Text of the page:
Dette er noe av det som er mest alvorlig.
“Most nonbanks also do not have access to the government institutions, such as the Federal Reserve System or the Federal Home Loan Bank System, that provide short-term credit to depository institutions with liquidity needs. Meanwhile, the regulatory infrastructure for monitoring nonbanks for safety and soundness is less well-developed than the equivalent infrastructure for banks, and data on the financial condition of nonbanks are less standardized and are not widely available.”
Når banker går skeis så er det svært enkelt for myndighetene å tilføre likviditet og evt baile out hele selskapet. Det er mye vanskeligere med nonbanks.
Samtidig er altså myndighetenes innsikt i desse bedriftene mye dårligere enn hos bankene. Så de har ikke god kontroll og oversikt over hvor stor risikoen faktisk er.
"In particular, nonbanks are dependent on short-term credit to finance their operations, and this credit can become more expensive, or dry up entirely, when financial market conditions tighten. The business model of some nonbanks relies on mortgage refinancing; this revenue tends to diminish when interest rates rise. Nonbanks also, on average, service mortgages with a higher probability of default, so they are exposed to greater credit losses when house prices decline. As we describe in the paper, nonbank lenders that primarily originate mortgages insured by the Federal Housing Administration (FHA) or guaranteed by the Department of Veterans Affairs are particularly vulnerable to these strains.
Nonbank mortgage companies were hit hard during the financial crisis and many went out of business. The total number of mortgage companies (both independent and affiliated with banks) fell in half from 2006 to 2012—a drop of nearly 1,000 companies."
Så desse selskapene er også de som gir mest av desse lånene med 0-5% egenkapital! De tar høyest risiko og er mer utsatt.
Som det står her gikk en hel hau konkurs sist finanskrise, men da hadde de en mye mindre andel av markedet. Det har gått fra 20 prosent i 2007 til over 60% i dag!
USA har jo vært så snille de har “Backet” svært mange av desse lånene så derfor har de så dårlige krav.
Selskapene vil jo likevel få problemer og risikere gå konkurs, mens staten vil gå på enorme tap. Desse huseierne har jo omtrent ingen egenkapital, når prisene da går ned og de er under vann. Vil de slutte å betale og vente på å bli kastet ut. Så vi snakker om enorme tap. Da baller jo det på seg, når nonbanks får trøbbel strammer kreditt markedet seg inn helt enormt og vi vet jo at selv bankene vil ikke strekke til. Selv etter finanskrisen når de fikk flere trillion $ orket de å låne ut pengene, de turte ikke og tok heller i mot renten fra FED. Dermed tok nonbanks på seg rollen/risikoen.
"What’s more, these non-banks tend to originate mortgages that are less sound — less likely to be repaid — to minority and low-income borrowers. Those borrowers are likelier to be vulnerable to delinquencies triggered by economic shocks like a fall in house prices, according to the authors.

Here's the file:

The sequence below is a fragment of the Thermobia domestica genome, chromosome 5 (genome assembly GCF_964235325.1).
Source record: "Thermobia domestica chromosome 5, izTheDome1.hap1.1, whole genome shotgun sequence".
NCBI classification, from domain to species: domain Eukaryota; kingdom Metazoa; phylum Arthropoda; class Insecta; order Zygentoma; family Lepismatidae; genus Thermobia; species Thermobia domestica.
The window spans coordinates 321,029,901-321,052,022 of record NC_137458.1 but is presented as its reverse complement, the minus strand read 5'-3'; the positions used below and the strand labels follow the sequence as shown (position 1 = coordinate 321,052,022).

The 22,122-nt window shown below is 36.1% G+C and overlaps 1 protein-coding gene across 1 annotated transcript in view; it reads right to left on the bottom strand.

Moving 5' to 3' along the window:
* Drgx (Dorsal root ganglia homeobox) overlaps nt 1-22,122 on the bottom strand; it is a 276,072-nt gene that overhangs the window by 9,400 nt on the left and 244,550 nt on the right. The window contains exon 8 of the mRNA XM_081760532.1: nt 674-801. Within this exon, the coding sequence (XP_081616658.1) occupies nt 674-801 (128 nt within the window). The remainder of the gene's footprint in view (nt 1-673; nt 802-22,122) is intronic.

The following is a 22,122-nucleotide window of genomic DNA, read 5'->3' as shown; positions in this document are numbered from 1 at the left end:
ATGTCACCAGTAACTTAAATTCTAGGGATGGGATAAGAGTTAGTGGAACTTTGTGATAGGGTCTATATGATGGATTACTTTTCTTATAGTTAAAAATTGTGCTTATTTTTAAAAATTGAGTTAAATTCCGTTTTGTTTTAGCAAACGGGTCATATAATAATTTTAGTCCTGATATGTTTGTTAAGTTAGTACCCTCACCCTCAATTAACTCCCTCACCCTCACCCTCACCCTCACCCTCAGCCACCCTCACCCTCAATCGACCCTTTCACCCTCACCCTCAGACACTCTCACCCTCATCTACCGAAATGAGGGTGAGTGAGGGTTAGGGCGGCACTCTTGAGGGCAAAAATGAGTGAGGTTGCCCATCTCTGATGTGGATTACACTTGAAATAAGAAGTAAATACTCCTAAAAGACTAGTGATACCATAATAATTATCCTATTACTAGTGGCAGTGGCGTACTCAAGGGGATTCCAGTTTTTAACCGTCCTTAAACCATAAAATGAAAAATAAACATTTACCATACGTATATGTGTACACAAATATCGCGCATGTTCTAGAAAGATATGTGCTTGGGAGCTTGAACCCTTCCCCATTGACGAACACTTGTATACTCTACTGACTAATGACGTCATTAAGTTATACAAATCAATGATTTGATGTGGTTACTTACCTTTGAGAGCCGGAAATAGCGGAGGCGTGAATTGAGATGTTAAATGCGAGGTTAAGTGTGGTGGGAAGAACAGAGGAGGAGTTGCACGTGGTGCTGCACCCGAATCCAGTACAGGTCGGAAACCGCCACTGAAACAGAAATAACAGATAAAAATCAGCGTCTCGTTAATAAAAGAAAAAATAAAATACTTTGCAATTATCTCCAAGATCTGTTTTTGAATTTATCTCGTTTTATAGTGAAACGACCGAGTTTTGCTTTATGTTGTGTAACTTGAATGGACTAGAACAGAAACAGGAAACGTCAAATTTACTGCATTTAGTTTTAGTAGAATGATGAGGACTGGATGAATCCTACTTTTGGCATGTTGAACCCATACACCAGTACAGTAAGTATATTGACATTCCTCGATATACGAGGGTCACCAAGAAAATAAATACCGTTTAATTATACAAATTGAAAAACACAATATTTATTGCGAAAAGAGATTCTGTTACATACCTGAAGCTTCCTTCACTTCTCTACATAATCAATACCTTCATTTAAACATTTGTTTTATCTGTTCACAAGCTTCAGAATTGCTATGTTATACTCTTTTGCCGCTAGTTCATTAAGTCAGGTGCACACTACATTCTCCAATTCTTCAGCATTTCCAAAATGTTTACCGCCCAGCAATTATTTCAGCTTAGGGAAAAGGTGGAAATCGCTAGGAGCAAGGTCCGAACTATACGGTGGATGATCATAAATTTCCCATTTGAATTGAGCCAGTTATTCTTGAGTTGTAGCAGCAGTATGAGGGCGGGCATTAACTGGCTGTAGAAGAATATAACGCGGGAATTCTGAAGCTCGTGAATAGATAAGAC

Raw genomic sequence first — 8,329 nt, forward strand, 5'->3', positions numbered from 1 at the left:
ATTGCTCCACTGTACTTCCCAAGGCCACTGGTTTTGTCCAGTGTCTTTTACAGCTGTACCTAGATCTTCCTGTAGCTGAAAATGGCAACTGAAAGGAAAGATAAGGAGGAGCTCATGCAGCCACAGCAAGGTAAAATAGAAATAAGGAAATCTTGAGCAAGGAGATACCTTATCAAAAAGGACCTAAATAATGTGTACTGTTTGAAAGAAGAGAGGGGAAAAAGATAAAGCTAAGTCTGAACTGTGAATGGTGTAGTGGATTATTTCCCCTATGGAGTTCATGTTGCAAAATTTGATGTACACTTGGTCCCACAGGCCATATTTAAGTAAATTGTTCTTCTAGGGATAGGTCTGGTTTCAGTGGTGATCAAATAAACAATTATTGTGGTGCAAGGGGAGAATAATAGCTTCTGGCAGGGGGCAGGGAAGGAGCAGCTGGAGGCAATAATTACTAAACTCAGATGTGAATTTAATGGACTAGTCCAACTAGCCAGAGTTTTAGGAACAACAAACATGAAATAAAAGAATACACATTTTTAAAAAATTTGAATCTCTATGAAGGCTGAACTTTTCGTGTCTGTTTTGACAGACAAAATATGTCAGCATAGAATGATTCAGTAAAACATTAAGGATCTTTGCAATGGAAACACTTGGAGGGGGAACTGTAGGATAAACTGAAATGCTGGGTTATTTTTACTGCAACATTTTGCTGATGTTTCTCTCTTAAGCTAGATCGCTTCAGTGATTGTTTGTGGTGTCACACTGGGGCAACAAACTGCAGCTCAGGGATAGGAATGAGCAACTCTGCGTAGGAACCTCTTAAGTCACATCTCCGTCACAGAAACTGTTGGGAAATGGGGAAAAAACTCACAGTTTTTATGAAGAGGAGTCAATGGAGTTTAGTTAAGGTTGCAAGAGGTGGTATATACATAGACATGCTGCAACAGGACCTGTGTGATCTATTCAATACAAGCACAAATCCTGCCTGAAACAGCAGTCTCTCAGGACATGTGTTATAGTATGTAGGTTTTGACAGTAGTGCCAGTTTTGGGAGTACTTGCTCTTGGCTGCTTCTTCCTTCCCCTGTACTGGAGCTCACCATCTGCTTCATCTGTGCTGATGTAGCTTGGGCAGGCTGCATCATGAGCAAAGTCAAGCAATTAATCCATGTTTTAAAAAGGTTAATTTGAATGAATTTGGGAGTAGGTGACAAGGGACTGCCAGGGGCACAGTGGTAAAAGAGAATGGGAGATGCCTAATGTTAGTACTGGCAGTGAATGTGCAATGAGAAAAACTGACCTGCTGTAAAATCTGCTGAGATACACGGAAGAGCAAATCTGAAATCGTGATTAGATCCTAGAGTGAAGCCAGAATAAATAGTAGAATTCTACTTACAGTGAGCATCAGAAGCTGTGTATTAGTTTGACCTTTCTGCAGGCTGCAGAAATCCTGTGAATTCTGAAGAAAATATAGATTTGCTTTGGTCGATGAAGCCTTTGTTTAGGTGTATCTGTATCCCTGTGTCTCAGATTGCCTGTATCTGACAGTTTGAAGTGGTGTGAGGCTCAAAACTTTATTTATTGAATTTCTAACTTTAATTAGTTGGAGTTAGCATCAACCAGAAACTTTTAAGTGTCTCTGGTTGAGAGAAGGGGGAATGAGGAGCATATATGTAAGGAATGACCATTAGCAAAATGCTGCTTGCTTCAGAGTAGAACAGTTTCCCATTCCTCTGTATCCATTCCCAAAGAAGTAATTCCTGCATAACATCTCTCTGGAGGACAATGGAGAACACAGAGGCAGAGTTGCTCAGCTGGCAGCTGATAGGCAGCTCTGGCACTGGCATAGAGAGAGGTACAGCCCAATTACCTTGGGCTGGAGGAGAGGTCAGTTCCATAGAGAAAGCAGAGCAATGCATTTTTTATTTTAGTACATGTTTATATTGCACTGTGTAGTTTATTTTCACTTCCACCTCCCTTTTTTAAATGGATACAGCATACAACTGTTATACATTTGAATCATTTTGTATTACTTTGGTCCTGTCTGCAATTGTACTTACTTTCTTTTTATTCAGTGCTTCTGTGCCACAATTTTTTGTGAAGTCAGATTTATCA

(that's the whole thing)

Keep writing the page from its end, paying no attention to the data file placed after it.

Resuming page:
In 2016, 64% of the mortgages originated by non-banks were for black and Hispanic borrowers, and 58% went to low- or moderate-income borrowers."
" During the housing bust, nonbank lenders failed in droves as home prices fell and borrowers stopped making payments, fueling a wider financial crisis. Yet when banks dramatically cut back home loans after the crisis, it was nonbank mortgage companies that stepped into the breach. Now, nonbanks are a larger force in residential lending than ever. In 2016, they accounted for half of all mortgages, up from 20 percent in 2007, the Brookings Institution paper notes. Their share of mortgages with explicit government backing is even higher: nonbanks originate about 75 percent of loans guaranteed by the Federal Housing Administration (FHA) or the U.S. Department of Veterans Affairs (VA).
Nonbank lenders are regulated by a patchwork of state and federal agencies that lack the resources to watch over them adequately, so risk can easily build up without a check. While the Federal Reserve lends money to banks in a pinch, it does not do the same for independent mortgage companies.
Scant access to cash
In stark contrast with banks, independent mortgage companies have little capital of their own and scant access to cash in an emergency. They have come to rely on a type of short-term funding known as warehouse lines of credit, usually provided by larger commercial and investments banks. It’s a murky area since most nonbank lenders are private companies which are not required to disclose their financial structures, so Stanton and Wallace’s paper provides the first public tabulation of the scale of this warehouse lending. They calculated that there was a $34 billion commitment on warehouse loans at the end of 2016, up from $17 billion at the end of 2013. That translates to about $1 trillion in short-term “warehouse loans” funded over the course of a year.
If rising interest rates were to choke off the mortgage refinance market, if an economic slowdown prompted more homeowners to default, or if the banks that extend credit to mortgage lenders cut them off, many of these companies would find themselves in trouble with no way out. “There is great fragility. These lenders could disappear from the map,” Stanton notes."
Veldig fint opplegg får bankene. De solgte dritt lånene sine til FED og har i ettertid kun lånt ut penger til de beste kundene selv. Så tjener de heller penger på å låne penger til nonbanks som tar risikoen selv